Every year at the Puyallup Fair, we'd have the same conversation. "We've been walking for five hours now," my mom would say. "We deserve to eat...

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Every year at the Puyallup Fair, we’d have the same conversation.

“We’ve been walking for five hours now,” my mom would say. “We deserve to eat this cookie.”

Or a deep-fried, doughy elephant ear doused in butter, cinnamon and sugar. Or a giant swirled ice cream cone. Or an Earthquake Burger with grilled onions spilling out every which way.

This year, I decided to put her theory to the test. Could a day of wandering past chainsaw carvings and piglets, rodeos and roller coasters actually burn as many calories as a typical fairgoer might absorb at all the tempting food stands along the way?

No matter how many calories I consumed, I figured I’d come out ahead, or at least break even. Right?

I found a partner in crime, clipped on a pedometer, tied on my favorite sneaks and steeled my stomach for a day of serious eating.

Our not-so-scientific survey began around 11:30 last Friday morning, opening day of the fair. We squeezed through the crush of families at the Gold Gate and made a beeline for the hot scones with butter and jam — our first 250 calories of the day.

We weren’t the only ones. Melissa Jensen, of Seattle, makes the scone counter her first stop each year.

“I only get scones at the fair. That’s what makes them special,” she said, standing with a friend in a line 30-people deep and growing.

If you go

Puyallup Fair

Where

Puyallup Fairgrounds, 110 Ninth Ave. S.W., Puyallup.

Admission

$7-$10.

Hours

10 a.m. to 11 p.m. Friday and Saturday 10 a.m. to 10 p.m. weekday.

Parking

$8 Friday and Saturday, $7 other days.

More information

253-841-5045 or www.thefair.com.

Trouble is, a whole lot of things are special at the fair, because you come across an array of food that’s hard to resist when you’re in the sunshine amid an amusing throng of fairgoers hauling giant teddy bears they won at the ring toss, or pulling wagonloads of chattering kids.

And those special things can add up. Fast. Here’s what I ate over the span of five hours in my attempt to replicate the cravings of an average fairgoer, with some ballpark estimates of the damage:

• That scone with butter and jam (250 calories).

• Half a Krusty Pup, the Puyallup Fair’s crunchy version of a corn dog (190 calories).

• A soft-serve ice cream cone, which seemed to be about a cup-and-a-half’s worth, from the dairy barn (450 calories).

• A barbecued pork sandwich (600 calories).

• Cole slaw (350 calories).

• A cloud of pink cotton candy bigger than my head (170 calories).

• Half of a half-pound Earthquake Burger the size of my face (550 calories).

• 16-ounce lemonade (190 calories).

• 16-ounce Coke (180 calories).

Lest you think all we did was eat, we wandered from one end of the fair and back, past the draft horses, those guys hawking chamois cloths, through the Hobby Hall and around a country band getting people in the mood to dance. We watched little kids hang onto grown sheep for dear life at the mutton bustin’ championship. We rode the Ferris wheel.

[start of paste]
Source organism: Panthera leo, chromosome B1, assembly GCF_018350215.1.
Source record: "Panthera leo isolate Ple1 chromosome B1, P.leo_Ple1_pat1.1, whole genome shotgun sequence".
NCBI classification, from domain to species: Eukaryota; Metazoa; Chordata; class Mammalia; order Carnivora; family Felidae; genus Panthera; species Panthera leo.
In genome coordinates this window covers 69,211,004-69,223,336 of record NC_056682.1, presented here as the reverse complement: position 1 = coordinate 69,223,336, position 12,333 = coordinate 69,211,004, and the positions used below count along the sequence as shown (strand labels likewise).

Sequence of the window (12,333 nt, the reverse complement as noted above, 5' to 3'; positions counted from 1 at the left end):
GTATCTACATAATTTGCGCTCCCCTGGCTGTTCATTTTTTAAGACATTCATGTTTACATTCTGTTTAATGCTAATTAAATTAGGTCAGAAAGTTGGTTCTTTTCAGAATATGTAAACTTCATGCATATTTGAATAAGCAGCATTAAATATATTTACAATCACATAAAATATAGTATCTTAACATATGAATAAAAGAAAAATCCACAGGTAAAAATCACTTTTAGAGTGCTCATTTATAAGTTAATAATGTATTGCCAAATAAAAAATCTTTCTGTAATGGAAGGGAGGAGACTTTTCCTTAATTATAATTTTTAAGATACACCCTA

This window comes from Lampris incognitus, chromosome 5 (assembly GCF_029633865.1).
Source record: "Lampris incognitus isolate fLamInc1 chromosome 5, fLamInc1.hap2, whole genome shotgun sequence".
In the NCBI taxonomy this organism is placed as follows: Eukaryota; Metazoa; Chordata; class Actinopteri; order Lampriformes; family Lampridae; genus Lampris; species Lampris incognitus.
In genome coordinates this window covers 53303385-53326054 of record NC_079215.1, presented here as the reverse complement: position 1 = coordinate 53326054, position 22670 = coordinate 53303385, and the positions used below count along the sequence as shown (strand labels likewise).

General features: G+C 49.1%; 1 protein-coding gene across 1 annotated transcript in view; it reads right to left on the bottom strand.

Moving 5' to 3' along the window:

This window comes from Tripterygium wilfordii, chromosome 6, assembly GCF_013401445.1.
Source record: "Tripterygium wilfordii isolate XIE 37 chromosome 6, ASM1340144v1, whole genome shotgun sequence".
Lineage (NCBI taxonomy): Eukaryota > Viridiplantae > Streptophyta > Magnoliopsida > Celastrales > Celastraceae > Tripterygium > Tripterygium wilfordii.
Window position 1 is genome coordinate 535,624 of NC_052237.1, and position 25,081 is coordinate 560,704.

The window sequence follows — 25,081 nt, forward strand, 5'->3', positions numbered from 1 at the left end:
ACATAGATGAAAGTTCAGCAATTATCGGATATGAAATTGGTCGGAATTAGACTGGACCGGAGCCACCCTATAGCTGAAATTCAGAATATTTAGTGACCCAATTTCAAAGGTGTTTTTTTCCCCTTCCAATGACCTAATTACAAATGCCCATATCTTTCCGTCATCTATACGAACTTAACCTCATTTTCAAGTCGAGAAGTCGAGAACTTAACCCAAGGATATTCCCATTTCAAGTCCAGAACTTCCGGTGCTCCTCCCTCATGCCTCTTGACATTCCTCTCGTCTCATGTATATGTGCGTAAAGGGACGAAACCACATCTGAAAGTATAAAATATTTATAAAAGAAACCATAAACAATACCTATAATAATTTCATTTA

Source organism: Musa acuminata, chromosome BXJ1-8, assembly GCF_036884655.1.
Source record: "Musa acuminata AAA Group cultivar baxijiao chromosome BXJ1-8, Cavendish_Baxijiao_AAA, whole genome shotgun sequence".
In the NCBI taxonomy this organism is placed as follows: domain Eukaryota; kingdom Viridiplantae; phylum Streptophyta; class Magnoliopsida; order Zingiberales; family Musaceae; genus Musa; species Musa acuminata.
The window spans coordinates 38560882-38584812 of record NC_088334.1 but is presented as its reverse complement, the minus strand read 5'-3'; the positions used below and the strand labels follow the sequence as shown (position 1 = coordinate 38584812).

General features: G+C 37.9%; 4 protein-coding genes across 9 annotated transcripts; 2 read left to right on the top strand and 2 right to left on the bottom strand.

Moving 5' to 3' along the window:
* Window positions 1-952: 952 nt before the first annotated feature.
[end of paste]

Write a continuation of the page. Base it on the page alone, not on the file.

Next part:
All told, I walked 7,854 steps, according to my fancy pedometer, which it claimed was about 3 ½ miles. It said I burned around 200 calories from that walking, far fewer than I had expected.

But I consumed nearly 3,000 calories, nearly double the recommended daily intake for a short lass of 28. And I hadn’t even eaten dinner yet!

One of the biggest challenges about eating in moderation at any kind of festival is the lack of solid nutritional data. Workers at the booths were little help. We visited several Web sites, including calorieking.com, assembled by a clinical dietician, that offered estimates.

This year, the fair has recognized the desire of some fairgoers to maintain their healthy ways by providing a list of dining options for those who must avoid sugar, or want to steer clear of carbs or meat or dairy. You can find the Healthy Fare List at www.thefair.com. Click on “Info & Services,” then, “Food Vendors.”

Then again, something about eating salad at a fair seems sacrilegious. Judy Simon, a clinical dietitian with the University of Washington Medical Center, says it’s OK to enjoy your favorites, provided you consider portion size. You can cut those calories in half if you split that funnel cake with a friend — or your entire family. Consider sticking to water rather than a sugary drink. Or eat before you go so that despite those wonderful smells, you won’t be able to fit much else in your tummy.

Or, just give in and relish the relish.

“You have to put it in perspective if something tastes really wonderful to you, and you only eat I once or twice a year,” she said. “Enjoy it, know it’s part of going to the fair. It’s not an everyday thing.”

As for me, I cleansed my arteries that evening at a vegetarian restaurant with a platter of salad as broad as my shoulders. Over the weekend I hit the gym for a date with the elliptical trainer and the free weights (about 400 calories burned). I went bowling with friends (about 250 calories burned when I actually bothered to throw the ball). I danced a few folk songs at a Swedish pancake breakfast Sunday morning (about 200 calories burned).

Thank God I have a whole year to catch up before we do this again.

Karen Gaudette: 206-515-5618 or kgaudette@seattletimes.com